Burned Counties

I was listening to a webinar today when the presenter mentioned the term Burned Counties several times. I wish she would have clarified this. I presumed that it was a term from the US but I asked Google for further clarification.


The Family Search Wiki provided me with an answer.

The phrase “burned counties” was first used for research in Virginia where many county records were destroyed in courthouse fires, or during the Civil War.[1] The strategies for researching places where a local courthouse or repository was wiped out by fire, tornado, war, flood, hurricane, earthquake, insects, rodents, mold, neglect, foxing, theft, tsunami, or cleaning-streak clerks are useful in similar situations all around the United States, Canada, and throughout the world.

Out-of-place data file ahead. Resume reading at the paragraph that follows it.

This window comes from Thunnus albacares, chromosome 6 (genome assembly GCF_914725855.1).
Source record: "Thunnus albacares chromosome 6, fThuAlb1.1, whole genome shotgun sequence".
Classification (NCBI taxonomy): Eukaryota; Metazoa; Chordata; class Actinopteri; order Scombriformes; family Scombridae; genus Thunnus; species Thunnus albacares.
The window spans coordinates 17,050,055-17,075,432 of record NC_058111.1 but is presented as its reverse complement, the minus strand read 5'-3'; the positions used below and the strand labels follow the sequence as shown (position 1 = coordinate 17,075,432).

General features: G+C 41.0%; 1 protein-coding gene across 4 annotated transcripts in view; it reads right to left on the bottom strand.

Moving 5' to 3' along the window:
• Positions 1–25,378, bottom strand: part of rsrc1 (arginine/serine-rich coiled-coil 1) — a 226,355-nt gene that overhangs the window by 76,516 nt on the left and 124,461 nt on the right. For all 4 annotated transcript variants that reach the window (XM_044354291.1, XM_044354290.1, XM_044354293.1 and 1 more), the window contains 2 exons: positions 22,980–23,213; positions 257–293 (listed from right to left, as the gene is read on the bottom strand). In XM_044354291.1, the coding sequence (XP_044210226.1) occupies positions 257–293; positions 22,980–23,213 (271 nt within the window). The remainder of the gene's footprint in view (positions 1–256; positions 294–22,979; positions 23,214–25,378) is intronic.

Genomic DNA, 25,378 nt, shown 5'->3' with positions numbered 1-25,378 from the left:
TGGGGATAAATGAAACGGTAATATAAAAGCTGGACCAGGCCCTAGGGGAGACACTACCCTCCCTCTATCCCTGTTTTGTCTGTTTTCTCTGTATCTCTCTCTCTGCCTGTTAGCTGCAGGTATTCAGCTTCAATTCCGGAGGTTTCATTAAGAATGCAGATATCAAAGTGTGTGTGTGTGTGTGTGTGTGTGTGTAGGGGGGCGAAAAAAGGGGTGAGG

(Source: https://familysearch.org/wiki/en/Burned_Counties_Research)



Genealogy Overwhelm



A while ago Amy Johnson Crow blogged about How to Avoid Genealogy Overwhelm.

Amy described Genealogy Overwhelm : “So many ancestors; so little time. With the number of ancestors doubling with each generation, it doesn’t take too long for it to feel a bit much. Add to the mix all of the different types of things you want to find and the projects you want to complete and you have a recipe for genealogy overwhelm.”

Thanks to Amy for permission to use her description in the Geneadictionary.